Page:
Cassidy: Resisting Bigotry
In recent months, the Southern Poverty Law Center has reported a nationwide spike in incidents of harassment against minorities, particularly immigrants and African-Americans. Sadly, Vermont too, has seen examples: the Islamic Society of Vermont posted on its Facebook page a letter vowing to try to prevent the future entry of Muslims in this country.”
And religious hatred has also targeted other faiths: someone scrawled swastikas on the door of Havurah House, which belongs to a Jewish congregation in Addison County, an anti-Semitic flier has surfaced in Burlington, and parents have reported bigotry directed at their children, both immigrants and children of color.
Such arbitrary harassment is all but impossible to confront head-on. But two different Vermont-based initiatives are responding not by direct confrontation but by expressing solidarity with the victims. The Facebook group Local Love Brigade formed in early December to send support, in the form of postcards with hearts on them, to the Islamic Society of Vermont. The group’s Facebook page describes its mission as: to band together when there is an incident of hate and respond with giant helpings of love.
The effort soon expanded to support the Havurah House as well as individuals, including an African-American girl who was told, “you’re rude because you’re black.” And the idea has caught on quickly: the group now has more than 1000 members, and it’s added ‘Vermont’ to its name, since the idea immediately spread, and there are now Local Love Brigades in four other states.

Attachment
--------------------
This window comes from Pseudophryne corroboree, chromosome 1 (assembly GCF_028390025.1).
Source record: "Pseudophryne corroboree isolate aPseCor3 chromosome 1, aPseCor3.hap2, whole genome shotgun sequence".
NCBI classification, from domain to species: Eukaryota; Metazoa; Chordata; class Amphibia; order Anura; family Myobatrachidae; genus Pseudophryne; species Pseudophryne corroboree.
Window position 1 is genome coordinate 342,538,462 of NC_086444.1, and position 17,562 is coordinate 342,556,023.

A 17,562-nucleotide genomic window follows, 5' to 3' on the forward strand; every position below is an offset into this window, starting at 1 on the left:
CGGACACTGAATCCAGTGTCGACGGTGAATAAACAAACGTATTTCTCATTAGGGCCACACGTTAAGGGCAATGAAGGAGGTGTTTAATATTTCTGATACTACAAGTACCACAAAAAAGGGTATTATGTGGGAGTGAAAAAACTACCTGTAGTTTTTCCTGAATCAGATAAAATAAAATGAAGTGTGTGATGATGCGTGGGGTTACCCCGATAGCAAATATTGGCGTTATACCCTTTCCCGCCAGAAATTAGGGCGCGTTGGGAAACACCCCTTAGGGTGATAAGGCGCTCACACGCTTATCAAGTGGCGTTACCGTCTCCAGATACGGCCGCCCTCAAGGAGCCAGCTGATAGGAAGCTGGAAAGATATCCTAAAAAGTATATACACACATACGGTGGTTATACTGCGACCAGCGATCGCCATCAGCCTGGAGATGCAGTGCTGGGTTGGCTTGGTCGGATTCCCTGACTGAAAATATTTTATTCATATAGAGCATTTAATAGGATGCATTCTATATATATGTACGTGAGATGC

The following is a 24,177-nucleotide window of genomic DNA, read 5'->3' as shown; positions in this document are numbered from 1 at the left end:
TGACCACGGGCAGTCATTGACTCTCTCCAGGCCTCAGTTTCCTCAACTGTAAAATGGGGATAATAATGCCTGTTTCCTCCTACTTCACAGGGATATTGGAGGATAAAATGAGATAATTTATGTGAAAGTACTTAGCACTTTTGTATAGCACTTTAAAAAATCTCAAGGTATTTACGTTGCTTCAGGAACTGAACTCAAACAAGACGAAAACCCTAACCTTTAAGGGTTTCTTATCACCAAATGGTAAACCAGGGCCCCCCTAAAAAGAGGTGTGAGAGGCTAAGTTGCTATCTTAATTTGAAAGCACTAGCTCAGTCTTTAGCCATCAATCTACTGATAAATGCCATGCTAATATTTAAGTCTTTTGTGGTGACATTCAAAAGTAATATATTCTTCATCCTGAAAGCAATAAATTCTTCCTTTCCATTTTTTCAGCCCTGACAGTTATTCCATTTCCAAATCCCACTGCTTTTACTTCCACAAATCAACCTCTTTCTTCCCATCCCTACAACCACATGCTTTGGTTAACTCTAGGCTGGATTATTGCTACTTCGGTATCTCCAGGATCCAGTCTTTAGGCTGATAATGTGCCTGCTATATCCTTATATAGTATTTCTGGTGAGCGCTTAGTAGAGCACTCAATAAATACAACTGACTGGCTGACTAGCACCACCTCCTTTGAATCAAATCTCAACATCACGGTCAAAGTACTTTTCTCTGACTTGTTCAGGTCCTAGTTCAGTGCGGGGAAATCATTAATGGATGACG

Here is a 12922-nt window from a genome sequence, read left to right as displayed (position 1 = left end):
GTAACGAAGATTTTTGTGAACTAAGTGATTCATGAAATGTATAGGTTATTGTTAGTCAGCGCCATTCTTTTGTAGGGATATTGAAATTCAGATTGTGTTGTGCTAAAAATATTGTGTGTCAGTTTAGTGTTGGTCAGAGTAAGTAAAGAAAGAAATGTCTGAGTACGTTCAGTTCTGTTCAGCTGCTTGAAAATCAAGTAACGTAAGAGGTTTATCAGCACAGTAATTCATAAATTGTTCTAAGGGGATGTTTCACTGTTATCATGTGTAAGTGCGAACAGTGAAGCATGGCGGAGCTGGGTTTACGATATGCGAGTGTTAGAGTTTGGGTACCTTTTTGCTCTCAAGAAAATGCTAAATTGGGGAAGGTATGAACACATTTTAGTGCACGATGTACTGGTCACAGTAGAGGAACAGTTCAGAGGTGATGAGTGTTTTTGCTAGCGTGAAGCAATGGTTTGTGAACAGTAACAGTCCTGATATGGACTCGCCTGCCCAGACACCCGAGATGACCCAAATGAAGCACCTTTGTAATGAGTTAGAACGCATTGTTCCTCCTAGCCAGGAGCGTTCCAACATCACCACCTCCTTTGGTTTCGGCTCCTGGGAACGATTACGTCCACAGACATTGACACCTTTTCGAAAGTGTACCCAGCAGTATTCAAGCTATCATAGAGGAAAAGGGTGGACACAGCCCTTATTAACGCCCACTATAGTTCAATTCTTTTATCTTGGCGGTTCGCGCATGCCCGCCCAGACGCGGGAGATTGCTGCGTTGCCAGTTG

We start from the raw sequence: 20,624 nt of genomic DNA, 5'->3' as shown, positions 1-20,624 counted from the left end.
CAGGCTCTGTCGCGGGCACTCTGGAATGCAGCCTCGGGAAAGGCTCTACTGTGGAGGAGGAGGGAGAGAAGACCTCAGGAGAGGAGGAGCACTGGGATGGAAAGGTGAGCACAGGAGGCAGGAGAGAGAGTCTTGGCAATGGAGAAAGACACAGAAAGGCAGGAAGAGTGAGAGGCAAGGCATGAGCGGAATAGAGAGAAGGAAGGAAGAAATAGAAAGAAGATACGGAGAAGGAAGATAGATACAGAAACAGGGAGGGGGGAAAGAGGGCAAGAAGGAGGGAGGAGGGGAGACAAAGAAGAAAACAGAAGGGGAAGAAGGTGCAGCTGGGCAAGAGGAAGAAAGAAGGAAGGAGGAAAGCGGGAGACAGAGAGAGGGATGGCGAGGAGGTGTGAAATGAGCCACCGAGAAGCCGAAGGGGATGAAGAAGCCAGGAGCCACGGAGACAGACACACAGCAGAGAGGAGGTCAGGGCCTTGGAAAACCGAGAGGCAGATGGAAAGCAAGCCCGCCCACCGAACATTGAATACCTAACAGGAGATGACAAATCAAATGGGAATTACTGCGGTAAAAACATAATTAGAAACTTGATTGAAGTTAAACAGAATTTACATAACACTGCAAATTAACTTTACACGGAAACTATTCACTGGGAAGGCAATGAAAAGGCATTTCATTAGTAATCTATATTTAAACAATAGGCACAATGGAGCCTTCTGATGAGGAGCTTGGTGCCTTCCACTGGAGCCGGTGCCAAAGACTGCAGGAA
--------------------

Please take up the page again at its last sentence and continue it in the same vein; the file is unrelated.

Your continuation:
In response to reports of harassment and even assault on Muslim women, particularly those wearing headscarves, another Vermont-based initiative encourages the wearing of headscarves on Jan. 20 to show support and solidarity to not only Muslim women, but all targets of bigotry. The FaceBook group WearaheadscarfJan.20 is public and open to all.
What these initiatives share is that they’re positive and completely nonviolent. They also have Facebook in common: Facebook provides a structure and a growth model for their informal, decentralized organization, as members post their ideas and activities and read those of others.
In the dark of winter these initiatives, which require only individual energy and goodwill, allow New Englanders to take positive, collective action without ever leaving the house, as people across the region and even across the globe can simply send a postcard or wear a headscarf on a given day to oppose bigotry.